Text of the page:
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A Manual for Living (A Little Book of Wisdom) Paperback – June 23, 1994
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Text: English (translation)
Original Language: Latin
From the Back Cover
The essence of perennial Stoic wisdom in aphorisms of stunning insight and simplicity. The West's first and best little instruction book offers thoroughly contemporary and pragmatic reflections on how best to live with serenity and joy.
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Top Customer Reviews
He said that happiness and freedom begin with a clear understanding of this principle: some things are within our control, and some things are not. It is only after we have accepted this fundamental rule, and learned to distinguish between what we can and cannot control, that inner tranquillity and outer effectiveness become possible.
This is a cardinal principle of today's cognitive-behavioral therapy (CBT), as well as the basis of AA's famous "Serenity Prayer." Further CBT principles foreshadowed by Epictetus....
Where trouble comes from:
Things themselves don't hurt or hinder us. Neither do other people. How we view things and people is a different matter. Strange as it may seem at first, it is our own attitudes and reactions that give us the most trouble. We cannot always choose our external circumstances, but we can always choose how we respond to them.
Legislating for the world:
Circumstances do not arise to meet our desires or expectations. Events happen as they do. People behave according to their own inclinations and what they are faced with - which we may not even be aware of. Don't try to make your own rules that the world is supposed to follow. That is a recipe for frustration. Exercise what influence you can, then accept what you actually get and make the most of it.
We are creatures of habit, reacting automatically to events as they happen. It thus matters greatly what our habits are. They are mostly a matter of practice. The oftener we do something, and the more circumstances in which we do it, the more it becomes a habit. Therefore, to make something a habit, do it. To make something not a habit, don't do it. To change a habit, do something else instead.
Good work, Eppy! You were WAY ahead of your time.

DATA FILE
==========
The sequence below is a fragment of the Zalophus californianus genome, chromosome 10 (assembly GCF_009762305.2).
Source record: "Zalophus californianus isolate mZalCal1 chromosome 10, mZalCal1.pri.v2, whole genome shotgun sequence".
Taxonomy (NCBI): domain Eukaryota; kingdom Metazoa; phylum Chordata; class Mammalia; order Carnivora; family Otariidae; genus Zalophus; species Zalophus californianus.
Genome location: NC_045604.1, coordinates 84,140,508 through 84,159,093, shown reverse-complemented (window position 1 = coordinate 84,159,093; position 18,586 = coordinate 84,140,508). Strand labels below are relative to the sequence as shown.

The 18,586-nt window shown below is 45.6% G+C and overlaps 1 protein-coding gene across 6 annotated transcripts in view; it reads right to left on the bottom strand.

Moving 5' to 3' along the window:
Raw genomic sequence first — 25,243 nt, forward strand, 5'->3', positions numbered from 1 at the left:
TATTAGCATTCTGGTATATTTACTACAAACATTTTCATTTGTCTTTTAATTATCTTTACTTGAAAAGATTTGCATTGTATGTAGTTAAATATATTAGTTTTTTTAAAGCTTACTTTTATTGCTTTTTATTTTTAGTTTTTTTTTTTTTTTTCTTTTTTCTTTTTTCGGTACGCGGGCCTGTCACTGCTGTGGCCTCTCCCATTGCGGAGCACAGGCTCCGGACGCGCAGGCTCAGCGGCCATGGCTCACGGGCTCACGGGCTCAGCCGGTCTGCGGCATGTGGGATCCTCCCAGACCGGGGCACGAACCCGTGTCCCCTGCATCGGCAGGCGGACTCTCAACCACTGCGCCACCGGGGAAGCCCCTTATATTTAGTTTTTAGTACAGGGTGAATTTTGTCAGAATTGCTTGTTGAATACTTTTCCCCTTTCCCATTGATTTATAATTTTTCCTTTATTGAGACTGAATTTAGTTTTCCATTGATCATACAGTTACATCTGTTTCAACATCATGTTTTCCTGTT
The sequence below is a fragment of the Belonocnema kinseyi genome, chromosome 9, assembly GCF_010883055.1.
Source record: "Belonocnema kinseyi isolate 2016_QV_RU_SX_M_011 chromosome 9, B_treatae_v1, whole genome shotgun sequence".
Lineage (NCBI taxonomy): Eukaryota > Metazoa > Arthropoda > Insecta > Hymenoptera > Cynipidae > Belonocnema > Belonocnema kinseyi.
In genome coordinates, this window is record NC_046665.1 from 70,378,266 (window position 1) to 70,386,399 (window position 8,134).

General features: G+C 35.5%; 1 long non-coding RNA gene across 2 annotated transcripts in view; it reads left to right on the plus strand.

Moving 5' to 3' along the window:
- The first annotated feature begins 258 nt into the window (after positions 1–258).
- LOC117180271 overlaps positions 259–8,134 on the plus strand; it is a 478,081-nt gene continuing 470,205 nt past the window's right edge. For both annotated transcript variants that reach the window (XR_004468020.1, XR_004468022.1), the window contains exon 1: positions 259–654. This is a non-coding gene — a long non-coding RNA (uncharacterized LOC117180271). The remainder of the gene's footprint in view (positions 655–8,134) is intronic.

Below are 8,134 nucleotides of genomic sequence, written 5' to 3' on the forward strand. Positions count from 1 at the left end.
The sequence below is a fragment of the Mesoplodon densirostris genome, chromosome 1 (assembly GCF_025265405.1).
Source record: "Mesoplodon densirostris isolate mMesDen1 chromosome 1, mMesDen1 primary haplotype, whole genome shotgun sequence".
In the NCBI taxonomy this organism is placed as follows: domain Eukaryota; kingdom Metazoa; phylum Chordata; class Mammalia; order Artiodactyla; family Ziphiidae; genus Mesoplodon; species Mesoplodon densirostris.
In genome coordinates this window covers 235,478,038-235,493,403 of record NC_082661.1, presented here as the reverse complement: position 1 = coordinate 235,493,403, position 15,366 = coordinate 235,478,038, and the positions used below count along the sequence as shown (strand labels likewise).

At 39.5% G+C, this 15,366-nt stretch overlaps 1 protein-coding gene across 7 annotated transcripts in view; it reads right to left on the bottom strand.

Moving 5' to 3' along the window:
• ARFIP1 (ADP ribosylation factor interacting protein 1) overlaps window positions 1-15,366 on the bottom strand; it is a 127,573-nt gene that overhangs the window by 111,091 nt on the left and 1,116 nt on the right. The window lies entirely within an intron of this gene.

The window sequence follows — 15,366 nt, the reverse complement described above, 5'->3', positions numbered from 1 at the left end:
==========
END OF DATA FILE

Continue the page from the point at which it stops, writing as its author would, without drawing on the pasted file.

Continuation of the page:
If there is any fault to be found with the book it would be in its brevity. I have read many books that say less in four times the number of words.
It is really amazing that so many of the truths of living a purposeful life filled with happiness have been around for so long. We struggle with day to day problems because we fail to seek the answers contained in this book.
It is also amazing that most of todays graduates of institutions of higher learning do not possess the wisdom that Epictetus did. We seem to have become a nation concentrating on acquiring knowledge without learning how to apply that knowledge. Epictetus shows us the way to achieve our purpose in life. To achieve freedom, which he says is the ultimate way to live.
Some of the better lessons are:
You become what you give your attention to.
Think things through and fully commit!
A half-hearted spirit has no power. Tentative efforts lead to tentative outcomes.
Wise people on the other hand realise that we are the source of everything good or bad.
It you want all the wisdom without an excessive amount of reading, this book is for you. It is short enough you can read it weekly and let the concepts sink into your subconscious mind where they can lead you to the life you were designed to live.
Some familiar with Epictetus' works assert he had an influence on historical and contemporary psychology because his writings influenced many modern shapers of thought in Roman times, which are the roots, in part, of our eclecticism.
Epictetus was born a slave around 55 A.D. in Phrygia, on the eastern boundary of the Roman Empire. One of Epictetus' quotes we often hear (phrasing slightly altered) today and need to be reminded of is: "Grant me the serenity to accept the things I cannot change, the courage to change the thing I can, and the wisdom to know the difference."
Some of the time tested "isms" here are from the titles of his mini-chapters. Some examples,
*Know what you can control and what you cannot
*Conform your wants and expectations to reality
*Avoid adopting other people's negative views
*Happiness can only be found within
*No one can hurt you
*Those who seek wisdom in life will be ridiculed
*Never suppress a generous impulse
*Character matters more than reputation
"Manual For Living," interpreted by Sharan Lebell, is a small book that can be easily carried around, and quickly referred to. Instead of heading to the next Dr., psychologist, or self helper, get "Manual For Living." It's the got the same information at a fraction of the price. Epictetus may have left our world of humanity quite a long time ago, but his message is immortal.